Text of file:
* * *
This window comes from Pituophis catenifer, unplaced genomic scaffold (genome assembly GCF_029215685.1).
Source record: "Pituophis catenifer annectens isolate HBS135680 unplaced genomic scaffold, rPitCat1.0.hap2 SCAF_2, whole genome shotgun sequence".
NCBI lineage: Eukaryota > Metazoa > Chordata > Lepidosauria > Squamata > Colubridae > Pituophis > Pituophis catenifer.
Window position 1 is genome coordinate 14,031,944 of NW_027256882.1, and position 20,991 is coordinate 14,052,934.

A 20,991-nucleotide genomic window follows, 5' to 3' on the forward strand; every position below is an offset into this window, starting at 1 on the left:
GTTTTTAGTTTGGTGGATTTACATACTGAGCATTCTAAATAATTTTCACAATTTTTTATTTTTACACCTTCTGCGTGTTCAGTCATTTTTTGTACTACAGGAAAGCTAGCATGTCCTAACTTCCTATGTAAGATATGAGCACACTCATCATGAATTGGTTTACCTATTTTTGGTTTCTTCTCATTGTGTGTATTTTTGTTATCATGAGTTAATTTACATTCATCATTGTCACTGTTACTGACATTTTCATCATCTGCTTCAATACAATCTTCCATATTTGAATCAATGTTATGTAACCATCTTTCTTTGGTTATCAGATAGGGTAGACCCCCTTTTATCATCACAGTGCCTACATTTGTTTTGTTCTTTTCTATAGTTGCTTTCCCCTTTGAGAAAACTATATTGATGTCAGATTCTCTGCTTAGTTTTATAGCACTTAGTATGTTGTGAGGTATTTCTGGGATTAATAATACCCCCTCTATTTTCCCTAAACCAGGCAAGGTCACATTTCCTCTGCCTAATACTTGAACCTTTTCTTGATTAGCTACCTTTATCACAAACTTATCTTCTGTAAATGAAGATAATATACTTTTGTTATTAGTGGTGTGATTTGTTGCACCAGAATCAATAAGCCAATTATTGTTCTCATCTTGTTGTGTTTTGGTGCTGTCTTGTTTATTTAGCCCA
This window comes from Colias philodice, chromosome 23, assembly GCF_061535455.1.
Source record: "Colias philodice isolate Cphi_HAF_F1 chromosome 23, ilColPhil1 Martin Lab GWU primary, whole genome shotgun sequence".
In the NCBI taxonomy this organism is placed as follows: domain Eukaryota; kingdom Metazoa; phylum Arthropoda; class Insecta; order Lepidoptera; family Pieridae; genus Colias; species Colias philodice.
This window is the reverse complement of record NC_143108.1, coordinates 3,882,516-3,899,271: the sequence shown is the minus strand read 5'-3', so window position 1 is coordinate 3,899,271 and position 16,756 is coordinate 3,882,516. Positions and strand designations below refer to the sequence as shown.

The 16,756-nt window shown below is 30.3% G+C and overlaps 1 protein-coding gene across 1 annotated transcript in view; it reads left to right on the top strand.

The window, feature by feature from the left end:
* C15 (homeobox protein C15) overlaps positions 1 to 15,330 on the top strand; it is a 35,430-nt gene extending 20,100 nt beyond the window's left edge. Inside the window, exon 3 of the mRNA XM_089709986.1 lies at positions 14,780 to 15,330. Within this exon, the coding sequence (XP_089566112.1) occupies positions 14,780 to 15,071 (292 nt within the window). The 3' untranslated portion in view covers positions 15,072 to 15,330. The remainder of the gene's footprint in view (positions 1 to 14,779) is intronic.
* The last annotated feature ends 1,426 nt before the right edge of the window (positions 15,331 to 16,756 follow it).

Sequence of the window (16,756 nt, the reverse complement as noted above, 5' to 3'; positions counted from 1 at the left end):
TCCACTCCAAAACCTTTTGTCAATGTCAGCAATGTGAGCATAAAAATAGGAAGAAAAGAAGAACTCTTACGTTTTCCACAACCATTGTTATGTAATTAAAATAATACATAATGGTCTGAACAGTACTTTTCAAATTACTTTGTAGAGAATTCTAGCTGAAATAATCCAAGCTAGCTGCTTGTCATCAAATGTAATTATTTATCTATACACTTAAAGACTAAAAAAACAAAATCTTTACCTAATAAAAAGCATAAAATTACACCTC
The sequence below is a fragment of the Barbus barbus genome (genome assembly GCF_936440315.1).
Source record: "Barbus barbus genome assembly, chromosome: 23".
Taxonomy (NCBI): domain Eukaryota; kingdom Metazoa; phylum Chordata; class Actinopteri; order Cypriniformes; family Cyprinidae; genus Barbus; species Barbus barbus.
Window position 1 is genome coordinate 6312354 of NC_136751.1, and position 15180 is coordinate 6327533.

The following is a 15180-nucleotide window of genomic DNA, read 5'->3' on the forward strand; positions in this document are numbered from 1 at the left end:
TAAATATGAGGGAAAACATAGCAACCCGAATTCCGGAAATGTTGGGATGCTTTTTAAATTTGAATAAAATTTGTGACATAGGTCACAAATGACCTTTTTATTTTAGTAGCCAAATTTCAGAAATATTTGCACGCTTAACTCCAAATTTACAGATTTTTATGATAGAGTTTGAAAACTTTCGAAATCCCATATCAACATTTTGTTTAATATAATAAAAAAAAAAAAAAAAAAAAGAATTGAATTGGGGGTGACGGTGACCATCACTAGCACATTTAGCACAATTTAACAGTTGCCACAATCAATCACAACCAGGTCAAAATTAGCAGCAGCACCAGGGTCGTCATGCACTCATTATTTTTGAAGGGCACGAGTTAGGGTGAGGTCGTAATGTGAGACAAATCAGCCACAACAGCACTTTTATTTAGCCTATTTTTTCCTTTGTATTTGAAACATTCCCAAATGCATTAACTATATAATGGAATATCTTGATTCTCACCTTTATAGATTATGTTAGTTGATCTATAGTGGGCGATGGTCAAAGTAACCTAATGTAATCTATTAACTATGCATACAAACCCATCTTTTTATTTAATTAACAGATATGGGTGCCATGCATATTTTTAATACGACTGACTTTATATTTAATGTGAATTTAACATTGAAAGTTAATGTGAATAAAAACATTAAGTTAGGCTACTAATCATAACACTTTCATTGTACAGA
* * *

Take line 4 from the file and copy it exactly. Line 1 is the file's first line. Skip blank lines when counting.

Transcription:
Window position 1 is genome coordinate 14,031,944 of NW_027256882.1, and position 20,991 is coordinate 14,052,934.